In July 2007, the Alaska Supreme Court made a landmark ruling in which the Court held that a telecommunications worker's exposure to radiofrequency (RF) radiation at levels slightly above the Federal Communications Commission (FCC) RF radiation safety limit caused psychological or cognitive mental health effects. In upholding a previous decision of the Alaska Workers' Compensation Board, the Court supported the Compensation Board's determination that health effects linked to RF radiation were identified as occurring above the FCC safety limit, but below the RF radiation level at which thermal health effects (associated with heating the body's tissues/organs) occur. Thus, based upon the diagnosis of medical experts, the legal opinion directly contradicts the FCC position that there are no scientifically/medically established harmful health effects that occur below the FCC standard for an acceptable RF radiation exposure level or threshold (that can cause a thermal/heating reaction/health problem).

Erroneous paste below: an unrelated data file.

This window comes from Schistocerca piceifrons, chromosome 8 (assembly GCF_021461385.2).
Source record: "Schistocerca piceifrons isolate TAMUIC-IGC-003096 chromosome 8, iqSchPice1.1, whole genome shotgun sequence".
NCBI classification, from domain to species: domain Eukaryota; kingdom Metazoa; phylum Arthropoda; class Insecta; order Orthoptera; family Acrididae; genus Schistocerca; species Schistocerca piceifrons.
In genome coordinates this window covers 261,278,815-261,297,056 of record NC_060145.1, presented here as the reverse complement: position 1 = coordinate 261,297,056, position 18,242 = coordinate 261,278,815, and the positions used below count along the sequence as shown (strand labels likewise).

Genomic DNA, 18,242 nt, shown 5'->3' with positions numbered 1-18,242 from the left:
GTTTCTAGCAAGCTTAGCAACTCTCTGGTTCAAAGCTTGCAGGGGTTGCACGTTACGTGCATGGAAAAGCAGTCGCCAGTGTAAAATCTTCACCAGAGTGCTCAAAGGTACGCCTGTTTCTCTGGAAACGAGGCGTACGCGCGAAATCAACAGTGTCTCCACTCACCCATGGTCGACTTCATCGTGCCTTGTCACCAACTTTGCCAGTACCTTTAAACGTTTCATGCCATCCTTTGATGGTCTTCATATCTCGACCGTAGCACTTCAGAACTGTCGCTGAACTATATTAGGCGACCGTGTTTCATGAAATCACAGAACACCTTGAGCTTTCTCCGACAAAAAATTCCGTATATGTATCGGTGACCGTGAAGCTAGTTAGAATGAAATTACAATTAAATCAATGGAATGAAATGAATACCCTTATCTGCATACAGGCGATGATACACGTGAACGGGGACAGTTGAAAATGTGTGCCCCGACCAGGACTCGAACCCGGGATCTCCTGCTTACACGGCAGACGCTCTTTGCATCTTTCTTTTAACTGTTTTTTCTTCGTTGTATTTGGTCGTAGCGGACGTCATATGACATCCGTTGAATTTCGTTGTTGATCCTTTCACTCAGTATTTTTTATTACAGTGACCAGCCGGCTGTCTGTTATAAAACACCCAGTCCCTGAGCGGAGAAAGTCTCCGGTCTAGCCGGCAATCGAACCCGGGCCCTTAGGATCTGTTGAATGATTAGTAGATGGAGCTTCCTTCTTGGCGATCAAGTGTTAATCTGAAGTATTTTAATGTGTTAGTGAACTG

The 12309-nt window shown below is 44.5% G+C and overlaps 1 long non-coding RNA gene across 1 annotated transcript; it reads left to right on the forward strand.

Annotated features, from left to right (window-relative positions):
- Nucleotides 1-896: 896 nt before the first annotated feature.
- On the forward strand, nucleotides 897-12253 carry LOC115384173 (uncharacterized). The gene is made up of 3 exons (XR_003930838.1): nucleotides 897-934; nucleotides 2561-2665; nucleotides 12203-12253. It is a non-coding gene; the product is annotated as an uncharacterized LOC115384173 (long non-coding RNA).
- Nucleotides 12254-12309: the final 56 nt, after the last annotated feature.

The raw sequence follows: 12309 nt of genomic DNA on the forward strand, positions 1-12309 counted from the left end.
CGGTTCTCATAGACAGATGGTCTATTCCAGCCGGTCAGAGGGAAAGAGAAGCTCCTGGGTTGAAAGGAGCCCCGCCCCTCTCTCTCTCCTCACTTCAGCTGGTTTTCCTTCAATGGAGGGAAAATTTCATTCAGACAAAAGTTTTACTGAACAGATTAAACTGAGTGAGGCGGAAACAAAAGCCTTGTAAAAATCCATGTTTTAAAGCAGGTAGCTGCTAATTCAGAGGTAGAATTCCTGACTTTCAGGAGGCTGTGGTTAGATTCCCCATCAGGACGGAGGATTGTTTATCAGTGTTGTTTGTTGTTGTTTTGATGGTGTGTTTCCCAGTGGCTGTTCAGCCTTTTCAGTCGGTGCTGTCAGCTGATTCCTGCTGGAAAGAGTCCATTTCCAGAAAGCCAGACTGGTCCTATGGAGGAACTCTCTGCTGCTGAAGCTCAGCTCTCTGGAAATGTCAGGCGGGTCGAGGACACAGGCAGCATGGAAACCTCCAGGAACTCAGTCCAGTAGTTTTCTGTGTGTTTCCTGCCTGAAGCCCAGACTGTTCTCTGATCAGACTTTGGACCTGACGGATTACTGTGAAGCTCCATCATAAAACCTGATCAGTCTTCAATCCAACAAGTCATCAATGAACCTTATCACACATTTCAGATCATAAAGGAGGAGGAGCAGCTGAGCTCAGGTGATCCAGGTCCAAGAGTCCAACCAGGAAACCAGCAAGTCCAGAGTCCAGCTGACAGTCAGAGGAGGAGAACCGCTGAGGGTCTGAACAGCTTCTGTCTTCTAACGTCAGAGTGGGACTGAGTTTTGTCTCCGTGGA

In this case, an AT&T technician was exposed to RF radiation while working upon telecommunications waveguide equipment. As he was performing his work, he learned that the waveguide amplifier had not been turned off. As his co-worker's radiation safety meter registered high levels of RF radiation emissions, he knew there was a problem. In turn, he experienced headaches, eye pain, depression, as well as loss of memory and the ability to think clearly (referred to as "mental slowing"). Based upon the scientific/medical findings the Workers' Compensation Board awarded the AT&T technician temporary total disability and medical benefits.
This precedent-setting case is very important for CWA represented telecommunications workers as it opens the door for telecommunications and maintenance workers who have been exposed to RF radiation from waveguide and similar equipment, including cellular antennas, and suffered psychological or cognitive mental health effects to file disability claims for medical benefits, compensation for lost wages, and additional monetary benefits. For a copy of the case, please go to: